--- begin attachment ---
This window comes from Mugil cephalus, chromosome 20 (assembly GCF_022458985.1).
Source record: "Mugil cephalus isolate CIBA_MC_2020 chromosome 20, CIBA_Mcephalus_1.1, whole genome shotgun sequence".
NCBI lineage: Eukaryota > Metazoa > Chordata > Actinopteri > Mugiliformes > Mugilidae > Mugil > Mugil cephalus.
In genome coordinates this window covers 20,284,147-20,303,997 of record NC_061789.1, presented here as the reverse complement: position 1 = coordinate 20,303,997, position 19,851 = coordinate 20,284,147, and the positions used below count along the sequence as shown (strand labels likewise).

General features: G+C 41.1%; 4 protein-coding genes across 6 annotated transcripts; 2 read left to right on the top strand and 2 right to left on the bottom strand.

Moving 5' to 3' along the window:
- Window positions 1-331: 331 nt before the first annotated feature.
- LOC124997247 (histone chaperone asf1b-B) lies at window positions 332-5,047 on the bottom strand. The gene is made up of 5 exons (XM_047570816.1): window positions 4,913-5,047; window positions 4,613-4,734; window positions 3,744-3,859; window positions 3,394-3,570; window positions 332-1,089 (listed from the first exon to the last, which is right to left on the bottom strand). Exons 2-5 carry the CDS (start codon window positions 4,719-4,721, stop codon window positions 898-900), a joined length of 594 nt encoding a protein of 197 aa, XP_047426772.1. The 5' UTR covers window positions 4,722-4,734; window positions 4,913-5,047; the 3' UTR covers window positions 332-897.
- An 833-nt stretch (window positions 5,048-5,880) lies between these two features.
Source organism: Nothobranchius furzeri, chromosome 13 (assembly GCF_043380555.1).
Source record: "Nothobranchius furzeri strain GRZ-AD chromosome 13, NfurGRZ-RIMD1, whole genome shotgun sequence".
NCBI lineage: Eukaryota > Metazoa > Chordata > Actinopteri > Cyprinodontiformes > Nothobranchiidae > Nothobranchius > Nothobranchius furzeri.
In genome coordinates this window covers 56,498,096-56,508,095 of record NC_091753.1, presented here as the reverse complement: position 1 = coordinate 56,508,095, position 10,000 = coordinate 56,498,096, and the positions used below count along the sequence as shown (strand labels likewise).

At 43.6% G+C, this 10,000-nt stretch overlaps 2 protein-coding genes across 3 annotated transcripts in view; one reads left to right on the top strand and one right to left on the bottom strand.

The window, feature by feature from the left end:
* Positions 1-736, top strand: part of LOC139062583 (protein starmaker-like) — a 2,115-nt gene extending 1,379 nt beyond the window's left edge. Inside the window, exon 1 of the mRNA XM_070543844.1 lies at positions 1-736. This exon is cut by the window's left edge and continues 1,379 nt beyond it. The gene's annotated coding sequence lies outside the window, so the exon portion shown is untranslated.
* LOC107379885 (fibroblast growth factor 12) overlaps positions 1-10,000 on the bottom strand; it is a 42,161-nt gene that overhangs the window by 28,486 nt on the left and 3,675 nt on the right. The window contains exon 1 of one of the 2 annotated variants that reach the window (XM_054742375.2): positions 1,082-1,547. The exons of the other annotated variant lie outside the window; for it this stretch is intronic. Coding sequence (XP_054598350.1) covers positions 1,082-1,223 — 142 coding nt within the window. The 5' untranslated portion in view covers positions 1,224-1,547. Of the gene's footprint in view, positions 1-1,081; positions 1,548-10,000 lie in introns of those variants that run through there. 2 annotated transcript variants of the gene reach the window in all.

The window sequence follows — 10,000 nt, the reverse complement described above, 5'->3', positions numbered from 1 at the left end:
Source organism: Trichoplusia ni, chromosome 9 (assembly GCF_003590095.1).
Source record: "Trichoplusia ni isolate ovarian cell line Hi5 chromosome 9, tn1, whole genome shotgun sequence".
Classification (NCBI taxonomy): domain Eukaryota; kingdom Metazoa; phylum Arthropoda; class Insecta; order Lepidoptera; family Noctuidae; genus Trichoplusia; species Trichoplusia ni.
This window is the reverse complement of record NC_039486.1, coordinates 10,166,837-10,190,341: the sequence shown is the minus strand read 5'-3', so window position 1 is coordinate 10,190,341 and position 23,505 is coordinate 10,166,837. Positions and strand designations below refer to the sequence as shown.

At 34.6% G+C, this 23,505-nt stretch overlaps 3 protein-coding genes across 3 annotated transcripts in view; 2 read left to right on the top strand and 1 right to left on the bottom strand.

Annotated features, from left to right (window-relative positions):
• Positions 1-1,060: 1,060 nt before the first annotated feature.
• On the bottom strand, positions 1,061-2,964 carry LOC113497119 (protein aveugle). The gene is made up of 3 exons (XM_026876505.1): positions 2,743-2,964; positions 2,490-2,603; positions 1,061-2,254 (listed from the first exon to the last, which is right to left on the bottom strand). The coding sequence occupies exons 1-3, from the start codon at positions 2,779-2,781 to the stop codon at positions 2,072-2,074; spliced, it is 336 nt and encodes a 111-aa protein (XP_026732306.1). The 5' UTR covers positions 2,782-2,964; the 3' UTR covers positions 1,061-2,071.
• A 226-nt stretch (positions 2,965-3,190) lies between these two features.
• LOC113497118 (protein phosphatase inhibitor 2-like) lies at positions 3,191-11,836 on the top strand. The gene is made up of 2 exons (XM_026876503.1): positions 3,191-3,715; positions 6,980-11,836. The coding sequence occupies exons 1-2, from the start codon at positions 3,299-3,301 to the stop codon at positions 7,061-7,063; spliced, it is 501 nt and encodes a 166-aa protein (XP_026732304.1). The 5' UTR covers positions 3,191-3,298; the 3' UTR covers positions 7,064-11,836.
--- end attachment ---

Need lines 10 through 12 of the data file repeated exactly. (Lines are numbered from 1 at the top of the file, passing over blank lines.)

Source organism: Nothobranchius furzeri, chromosome 13 (assembly GCF_043380555.1).
Source record: "Nothobranchius furzeri strain GRZ-AD chromosome 13, NfurGRZ-RIMD1, whole genome shotgun sequence".
NCBI lineage: Eukaryota > Metazoa > Chordata > Actinopteri > Cyprinodontiformes > Nothobranchiidae > Nothobranchius > Nothobranchius furzeri.